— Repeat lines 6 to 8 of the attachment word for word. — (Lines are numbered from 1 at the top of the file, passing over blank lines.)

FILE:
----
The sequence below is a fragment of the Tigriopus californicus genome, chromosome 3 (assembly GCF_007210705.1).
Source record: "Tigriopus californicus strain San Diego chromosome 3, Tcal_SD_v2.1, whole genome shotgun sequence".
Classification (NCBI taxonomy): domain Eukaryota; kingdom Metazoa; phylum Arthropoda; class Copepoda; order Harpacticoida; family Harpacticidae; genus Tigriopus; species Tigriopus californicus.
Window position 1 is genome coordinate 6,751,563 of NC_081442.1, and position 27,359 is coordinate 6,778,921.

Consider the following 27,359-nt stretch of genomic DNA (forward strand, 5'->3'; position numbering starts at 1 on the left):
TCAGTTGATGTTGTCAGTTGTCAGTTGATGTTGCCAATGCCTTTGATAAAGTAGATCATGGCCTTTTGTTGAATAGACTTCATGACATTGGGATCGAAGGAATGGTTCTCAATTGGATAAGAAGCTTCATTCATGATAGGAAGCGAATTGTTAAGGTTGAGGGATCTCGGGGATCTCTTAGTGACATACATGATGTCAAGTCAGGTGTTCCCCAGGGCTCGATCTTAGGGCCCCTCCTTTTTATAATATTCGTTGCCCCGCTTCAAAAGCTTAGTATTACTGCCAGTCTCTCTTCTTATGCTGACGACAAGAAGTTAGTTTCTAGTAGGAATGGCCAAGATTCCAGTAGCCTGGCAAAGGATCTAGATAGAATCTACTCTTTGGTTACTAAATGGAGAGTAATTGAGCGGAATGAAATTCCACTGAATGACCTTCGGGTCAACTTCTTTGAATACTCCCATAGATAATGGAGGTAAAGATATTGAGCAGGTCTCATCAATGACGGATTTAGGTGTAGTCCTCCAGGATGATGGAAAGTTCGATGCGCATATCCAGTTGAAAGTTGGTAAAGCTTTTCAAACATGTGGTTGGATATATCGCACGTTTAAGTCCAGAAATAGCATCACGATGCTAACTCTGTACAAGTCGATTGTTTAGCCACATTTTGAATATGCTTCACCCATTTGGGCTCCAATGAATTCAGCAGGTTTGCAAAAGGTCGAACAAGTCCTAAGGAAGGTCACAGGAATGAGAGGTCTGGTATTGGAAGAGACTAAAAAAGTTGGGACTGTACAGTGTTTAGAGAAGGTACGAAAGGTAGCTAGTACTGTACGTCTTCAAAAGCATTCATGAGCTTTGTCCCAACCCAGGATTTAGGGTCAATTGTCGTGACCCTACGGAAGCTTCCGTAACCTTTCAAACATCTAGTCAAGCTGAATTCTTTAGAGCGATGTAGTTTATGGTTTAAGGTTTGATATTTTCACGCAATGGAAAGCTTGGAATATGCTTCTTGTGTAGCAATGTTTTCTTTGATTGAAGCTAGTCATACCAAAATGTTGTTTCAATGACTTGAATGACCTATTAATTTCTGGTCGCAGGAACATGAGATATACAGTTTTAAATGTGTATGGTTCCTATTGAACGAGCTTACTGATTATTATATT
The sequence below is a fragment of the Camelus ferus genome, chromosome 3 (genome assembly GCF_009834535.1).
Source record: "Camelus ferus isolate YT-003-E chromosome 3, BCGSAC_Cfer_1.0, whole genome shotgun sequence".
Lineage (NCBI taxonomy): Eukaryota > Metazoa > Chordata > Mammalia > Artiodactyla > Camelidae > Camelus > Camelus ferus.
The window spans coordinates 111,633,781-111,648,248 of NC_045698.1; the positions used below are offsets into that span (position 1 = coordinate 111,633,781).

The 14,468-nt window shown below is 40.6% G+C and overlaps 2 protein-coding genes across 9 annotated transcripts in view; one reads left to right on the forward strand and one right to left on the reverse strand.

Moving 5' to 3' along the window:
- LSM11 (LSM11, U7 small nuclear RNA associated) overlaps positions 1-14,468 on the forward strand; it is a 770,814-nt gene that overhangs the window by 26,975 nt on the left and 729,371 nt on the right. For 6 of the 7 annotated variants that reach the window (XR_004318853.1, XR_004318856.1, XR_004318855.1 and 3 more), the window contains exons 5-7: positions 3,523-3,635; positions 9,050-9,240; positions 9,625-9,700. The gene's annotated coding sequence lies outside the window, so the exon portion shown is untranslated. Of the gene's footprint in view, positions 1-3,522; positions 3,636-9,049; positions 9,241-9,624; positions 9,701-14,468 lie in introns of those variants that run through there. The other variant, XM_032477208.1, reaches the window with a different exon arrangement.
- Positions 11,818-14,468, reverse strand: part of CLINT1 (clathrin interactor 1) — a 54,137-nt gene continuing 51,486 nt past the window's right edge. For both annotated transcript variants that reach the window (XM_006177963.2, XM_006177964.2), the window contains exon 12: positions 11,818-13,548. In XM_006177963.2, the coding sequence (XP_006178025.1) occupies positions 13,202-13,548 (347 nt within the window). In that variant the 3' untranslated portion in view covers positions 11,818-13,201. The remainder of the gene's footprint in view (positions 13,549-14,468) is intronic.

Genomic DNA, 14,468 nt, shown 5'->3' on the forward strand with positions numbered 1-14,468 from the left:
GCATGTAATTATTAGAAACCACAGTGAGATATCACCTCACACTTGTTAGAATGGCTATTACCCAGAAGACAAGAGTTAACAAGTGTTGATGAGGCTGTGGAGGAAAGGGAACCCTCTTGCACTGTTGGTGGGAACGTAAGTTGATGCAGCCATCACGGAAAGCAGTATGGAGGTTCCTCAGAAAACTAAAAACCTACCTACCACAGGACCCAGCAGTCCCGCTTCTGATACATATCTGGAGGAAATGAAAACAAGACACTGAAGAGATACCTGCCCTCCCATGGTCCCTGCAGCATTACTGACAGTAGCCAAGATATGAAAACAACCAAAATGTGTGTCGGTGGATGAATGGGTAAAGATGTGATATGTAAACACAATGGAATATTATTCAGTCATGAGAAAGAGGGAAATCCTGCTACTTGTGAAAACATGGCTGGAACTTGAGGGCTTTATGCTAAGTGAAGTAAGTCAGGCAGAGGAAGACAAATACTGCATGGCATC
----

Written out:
TCAGTTGATGTTGTCAGTTGTCAGTTGATGTTGCCAATGCCTTTGATAAAGTAGATCATGGCCTTTTGTTGAATAGACTTCATGACATTGGGATCGAAGGAATGGTTCTCAATTGGATAAGAAGCTTCATTCATGATAGGAAGCGAATTGTTAAGGTTGAGGGATCTCGGGGATCTCTTAGTGACATACATGATGTCAAGTCAGGTGTTCCCCAGGGCTCGATCTTAGGGCCCCTCCTTTTTATAATATTCGTTGCCCCGCTTCAAAAGCTTAGTATTACTGCCAGTCTCTCTTCTTATGCTGACGACAAGAAGTTAGTTTCTAGTAGGAATGGCCAAGATTCCAGTAGCCTGGCAAAGGATCTAGATAGAATCTACTCTTTGGTTACTAAATGGAGAGTAATTGAGCGGAATGAAATTCCACTGAATGACCTTCGGGTCAACTTCTTTGAATACTCCCATAGATAATGGAGGTAAAGATATTGAGCAGGTCTCATCAATGACGGATTTAGGTGTAGTCCTCCAGGATGATGGAAAGTTCGATGCGCATATCCAGTTGAAAGTTGGTAAAGCTTTTCAAACATGTGGTTGGATATATCGCACGTTTAAGTCCAGAAATAGCATCACGATGCTAACTCTGTACAAGTCGATTGTTTAGCCACATTTTGAATATGCTTCACCCATTTGGGCTCCAATGAATTCAGCAGGTTTGCAAAAGGTCGAACAAGTCCTAAGGAAGGTCACAGGAATGAGAGGTCTGGTATTGGAAGAGACTAAAAAAGTTGGGACTGTACAGTGTTTAGAGAAGGTACGAAAGGTAGCTAGTACTGTACGTCTTCAAAAGCATTCATGAGCTTTGTCCCAACCCAGGATTTAGGGTCAATTGTCGTGACCCTACGGAAGCTTCCGTAACCTTTCAAACATCTAGTCAAGCTGAATTCTTTAGAGCGATGTAGTTTATGGTTTAAGGTTTGATATTTTCACGCAATGGAAAGCTTGGAATATGCTTCTTGTGTAGCAATGTTTTCTTTGATTGAAGCTAGTCATACCAAAATGTTGTTTCAATGACTTGAATGACCTATTAATTTCTGGTCGCAGGAACATGAGATATACAGTTTTAAATGTGTATGGTTCCTATTGAACGAGCTTACTGATTATTATATT
The sequence below is a fragment of the Camelus ferus genome, chromosome 3 (genome assembly GCF_009834535.1).
Source record: "Camelus ferus isolate YT-003-E chromosome 3, BCGSAC_Cfer_1.0, whole genome shotgun sequence".